Come From Away the Canadian musical by husband and wife team Irene Sankoff and David Hein makes you come away from the Phoenix Theatre with the message of finding human kindness in the darkest times. This is a genuinely original musical, not drawing on a pre-existing film or book, but based on true-life events that give it a powerful resonance.
The show tells the true and touching story of how the Newfoundland town of Gander embraced 7,000 strangers after their planes were diverted there amid the chaos of 9/11. The show has become the longest running Canadian musical on Broadway running into its second year, playing to standing audiences as the tickets are so high in demand.
The show was nominated for seven Tony Awards including Best Musical, Best Book and Best Score of a Musical, and winning for Best Direction of a Musical and received critical acclaim, with the New York Times’ Ben Brantley calling it a ‘big bearhug of a musical’.
Christopher Ashley’s production is now being flown all over the world, with the UK production touching down at the West End’s Phoenix Theatre, after a stint at Dublin’s Abbey Theatre – where it was applauded. Now it’s in London until September at least.
The 100-minutes tell us the tales of the people who have “Come From Away”, the local residents who help provide food and shelter not just for people but the animals stranded on the planes as well. There are touching and funny moments in the show with some of the passengers “kissing the fish” to become honouree residents of Gander, the mother awaiting news of her fire-fighter son and an Egyptian chef bemused by the fish and cheese dish available!
A tight-knit ensemble company of actors, all of whom play multiple roles, add fierce commitment and bring a spellbinding individuality to each character they pick up along the way. These include pilots, like American Airlines pilot Beverley Bass (Rachel Tucker), locals like mayor Claude (Clive Carter) and Bonnie (Mary Doherty), and passengers like Kevin and Kevin who are in a relationship (David Shannon and Jonathan Andrew Hume), and Diane and Nick (Helen Hobson and Robert Hands), who meet and couple up while they are on the island.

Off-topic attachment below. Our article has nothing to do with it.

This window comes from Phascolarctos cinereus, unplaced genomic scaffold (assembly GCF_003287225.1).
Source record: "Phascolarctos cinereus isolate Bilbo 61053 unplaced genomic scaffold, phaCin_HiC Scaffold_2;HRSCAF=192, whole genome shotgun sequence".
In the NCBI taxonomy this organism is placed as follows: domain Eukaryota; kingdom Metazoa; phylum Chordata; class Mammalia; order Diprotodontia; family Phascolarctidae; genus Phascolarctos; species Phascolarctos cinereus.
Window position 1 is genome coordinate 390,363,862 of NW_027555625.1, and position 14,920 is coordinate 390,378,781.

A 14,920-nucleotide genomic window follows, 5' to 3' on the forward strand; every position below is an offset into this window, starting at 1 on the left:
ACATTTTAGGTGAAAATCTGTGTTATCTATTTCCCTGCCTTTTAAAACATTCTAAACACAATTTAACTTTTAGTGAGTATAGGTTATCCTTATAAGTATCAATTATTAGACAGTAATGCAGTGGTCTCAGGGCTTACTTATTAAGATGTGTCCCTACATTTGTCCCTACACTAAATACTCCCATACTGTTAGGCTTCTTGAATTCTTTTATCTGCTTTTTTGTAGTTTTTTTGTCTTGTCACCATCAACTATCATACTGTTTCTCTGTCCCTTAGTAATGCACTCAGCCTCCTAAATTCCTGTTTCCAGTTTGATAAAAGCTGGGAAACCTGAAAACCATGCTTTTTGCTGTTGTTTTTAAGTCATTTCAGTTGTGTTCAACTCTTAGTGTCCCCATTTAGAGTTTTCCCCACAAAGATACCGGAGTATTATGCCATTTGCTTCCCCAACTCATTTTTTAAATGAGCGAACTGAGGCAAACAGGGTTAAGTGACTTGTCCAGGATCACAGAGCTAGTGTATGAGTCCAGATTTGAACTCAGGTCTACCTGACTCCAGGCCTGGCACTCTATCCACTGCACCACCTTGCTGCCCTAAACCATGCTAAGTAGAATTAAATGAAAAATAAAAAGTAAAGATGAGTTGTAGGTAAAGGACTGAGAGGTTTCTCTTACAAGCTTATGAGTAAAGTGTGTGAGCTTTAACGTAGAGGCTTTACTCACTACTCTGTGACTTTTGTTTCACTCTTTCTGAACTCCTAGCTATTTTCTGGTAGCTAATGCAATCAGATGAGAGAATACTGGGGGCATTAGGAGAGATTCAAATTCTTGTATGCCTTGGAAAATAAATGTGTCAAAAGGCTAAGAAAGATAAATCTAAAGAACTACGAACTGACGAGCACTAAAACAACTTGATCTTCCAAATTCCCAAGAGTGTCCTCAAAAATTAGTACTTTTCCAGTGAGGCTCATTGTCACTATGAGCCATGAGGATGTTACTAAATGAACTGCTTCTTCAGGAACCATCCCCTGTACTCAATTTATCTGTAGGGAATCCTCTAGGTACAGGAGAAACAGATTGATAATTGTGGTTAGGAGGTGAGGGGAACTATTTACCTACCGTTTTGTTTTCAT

The musical numbers are touching and the show’s biggest number (Me and the Sky) is sold with gusto by Rachel Tucker, as a veteran pilot Beverley who’s blazed a trail for women’s rights. Using her powerhouse voice, as witnessed in Wicked, Rachel Tucker really showcases the emotion in the number.
With the cast switching between the roles it adds to the approach that heightens the sense of the groups happily merging, and the other songs, mostly choral and propulsive, have crowd-pleasing warmth as well as a Celtic accent. As befits a hymn to the power of community, this is an ensemble piece – where everyone touches a piece of your heart.
Kelly Devine’s musical staging ingeniously use rearranged chairs to evoke both a suffocating plane cabin and the diverse spaces opened to the visitors.
A hugely uplifting watch despite the tricky subject matter. The show manages to pack a lot into the interval-free 100 minutes. In the end its defining features are charm, energy and a real generosity of spirit, and audiences are left feeling the light and heart that the people received in Gander. It’s a show with an impact that’s difficult to describe: it feels like it creeps up on you unawares, before flooring you with emotion. I was just overwhelmed and I would recommend it to theatre newbies and avid fans alike!
To book tickets see online or call the Box Office on 0844 871 7629.
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